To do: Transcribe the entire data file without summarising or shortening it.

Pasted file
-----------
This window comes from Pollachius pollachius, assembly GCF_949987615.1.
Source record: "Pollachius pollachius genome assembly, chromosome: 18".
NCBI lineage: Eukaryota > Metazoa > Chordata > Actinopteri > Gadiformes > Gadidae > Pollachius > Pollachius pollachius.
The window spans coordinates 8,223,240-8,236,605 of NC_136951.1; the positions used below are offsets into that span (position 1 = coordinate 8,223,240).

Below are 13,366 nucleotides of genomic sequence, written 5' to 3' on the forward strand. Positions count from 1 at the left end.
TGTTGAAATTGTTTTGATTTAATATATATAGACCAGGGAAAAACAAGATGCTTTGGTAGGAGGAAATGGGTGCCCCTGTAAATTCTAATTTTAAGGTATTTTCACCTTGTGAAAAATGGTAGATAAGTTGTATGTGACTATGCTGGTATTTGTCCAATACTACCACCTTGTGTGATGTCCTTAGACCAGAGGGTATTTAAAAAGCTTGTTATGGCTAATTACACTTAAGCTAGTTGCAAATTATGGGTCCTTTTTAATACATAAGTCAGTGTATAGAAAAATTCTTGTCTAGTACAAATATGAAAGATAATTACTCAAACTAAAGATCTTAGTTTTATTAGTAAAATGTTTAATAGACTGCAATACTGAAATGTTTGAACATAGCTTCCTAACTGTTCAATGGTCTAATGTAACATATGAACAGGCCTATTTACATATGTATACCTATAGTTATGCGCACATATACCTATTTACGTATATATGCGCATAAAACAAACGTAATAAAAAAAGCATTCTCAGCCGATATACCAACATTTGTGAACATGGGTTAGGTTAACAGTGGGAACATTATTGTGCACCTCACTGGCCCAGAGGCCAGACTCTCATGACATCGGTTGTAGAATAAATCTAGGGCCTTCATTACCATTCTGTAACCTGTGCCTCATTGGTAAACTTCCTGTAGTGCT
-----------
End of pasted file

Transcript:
This window comes from Pollachius pollachius, assembly GCF_949987615.1.
Source record: "Pollachius pollachius genome assembly, chromosome: 18".
NCBI lineage: Eukaryota > Metazoa > Chordata > Actinopteri > Gadiformes > Gadidae > Pollachius > Pollachius pollachius.
The window spans coordinates 8,223,240-8,236,605 of NC_136951.1; the positions used below are offsets into that span (position 1 = coordinate 8,223,240).

Below are 13,366 nucleotides of genomic sequence, written 5' to 3' on the forward strand. Positions count from 1 at the left end.
TGTTGAAATTGTTTTGATTTAATATATATAGACCAGGGAAAAACAAGATGCTTTGGTAGGAGGAAATGGGTGCCCCTGTAAATTCTAATTTTAAGGTATTTTCACCTTGTGAAAAATGGTAGATAAGTTGTATGTGACTATGCTGGTATTTGTCCAATACTACCACCTTGTGTGATGTCCTTAGACCAGAGGGTATTTAAAAAGCTTGTTATGGCTAATTACACTTAAGCTAGTTGCAAATTATGGGTCCTTTTTAATACATAAGTCAGTGTATAGAAAAATTCTTGTCTAGTACAAATATGAAAGATAATTACTCAAACTAAAGATCTTAGTTTTATTAGTAAAATGTTTAATAGACTGCAATACTGAAATGTTTGAACATAGCTTCCTAACTGTTCAATGGTCTAATGTAACATATGAACAGGCCTATTTACATATGTATACCTATAGTTATGCGCACATATACCTATTTACGTATATATGCGCATAAAACAAACGTAATAAAAAAAGCATTCTCAGCCGATATACCAACATTTGTGAACATGGGTTAGGTTAACAGTGGGAACATTATTGTGCACCTCACTGGCCCAGAGGCCAGACTCTCATGACATCGGTTGTAGAATAAATCTAGGGCCTTCATTACCATTCTGTAACCTGTGCCTCATTGGTAAACTTCCTGTAGTGCT